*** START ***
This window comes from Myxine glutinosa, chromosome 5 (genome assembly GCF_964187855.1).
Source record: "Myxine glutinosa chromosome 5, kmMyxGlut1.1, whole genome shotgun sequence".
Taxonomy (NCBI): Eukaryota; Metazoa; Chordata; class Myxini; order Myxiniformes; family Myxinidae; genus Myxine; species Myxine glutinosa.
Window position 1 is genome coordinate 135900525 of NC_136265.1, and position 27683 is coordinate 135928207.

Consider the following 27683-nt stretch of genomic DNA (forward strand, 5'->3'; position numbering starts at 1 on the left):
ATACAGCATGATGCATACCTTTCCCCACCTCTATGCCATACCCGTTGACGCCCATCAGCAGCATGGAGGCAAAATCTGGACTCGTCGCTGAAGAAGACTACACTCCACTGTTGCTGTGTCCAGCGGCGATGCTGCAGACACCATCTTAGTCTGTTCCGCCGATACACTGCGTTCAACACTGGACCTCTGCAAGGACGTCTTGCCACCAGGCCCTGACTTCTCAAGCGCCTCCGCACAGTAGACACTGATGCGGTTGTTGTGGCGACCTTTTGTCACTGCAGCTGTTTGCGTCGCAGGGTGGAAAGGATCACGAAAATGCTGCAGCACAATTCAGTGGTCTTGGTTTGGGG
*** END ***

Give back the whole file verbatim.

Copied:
This window comes from Myxine glutinosa, chromosome 5 (genome assembly GCF_964187855.1).
Source record: "Myxine glutinosa chromosome 5, kmMyxGlut1.1, whole genome shotgun sequence".
Taxonomy (NCBI): Eukaryota; Metazoa; Chordata; class Myxini; order Myxiniformes; family Myxinidae; genus Myxine; species Myxine glutinosa.
Window position 1 is genome coordinate 135900525 of NC_136265.1, and position 27683 is coordinate 135928207.

Consider the following 27683-nt stretch of genomic DNA (forward strand, 5'->3'; position numbering starts at 1 on the left):
ATACAGCATGATGCATACCTTTCCCCACCTCTATGCCATACCCGTTGACGCCCATCAGCAGCATGGAGGCAAAATCTGGACTCGTCGCTGAAGAAGACTACACTCCACTGTTGCTGTGTCCAGCGGCGATGCTGCAGACACCATCTTAGTCTGTTCCGCCGATACACTGCGTTCAACACTGGACCTCTGCAAGGACGTCTTGCCACCAGGCCCTGACTTCTCAAGCGCCTCCGCACAGTAGACACTGATGCGGTTGTTGTGGCGACCTTTTGTCACTGCAGCTGTTTGCGTCGCAGGGTGGAAAGGATCACGAAAATGCTGCAGCACAATTCAGTGGTCTTGGTTTGGGG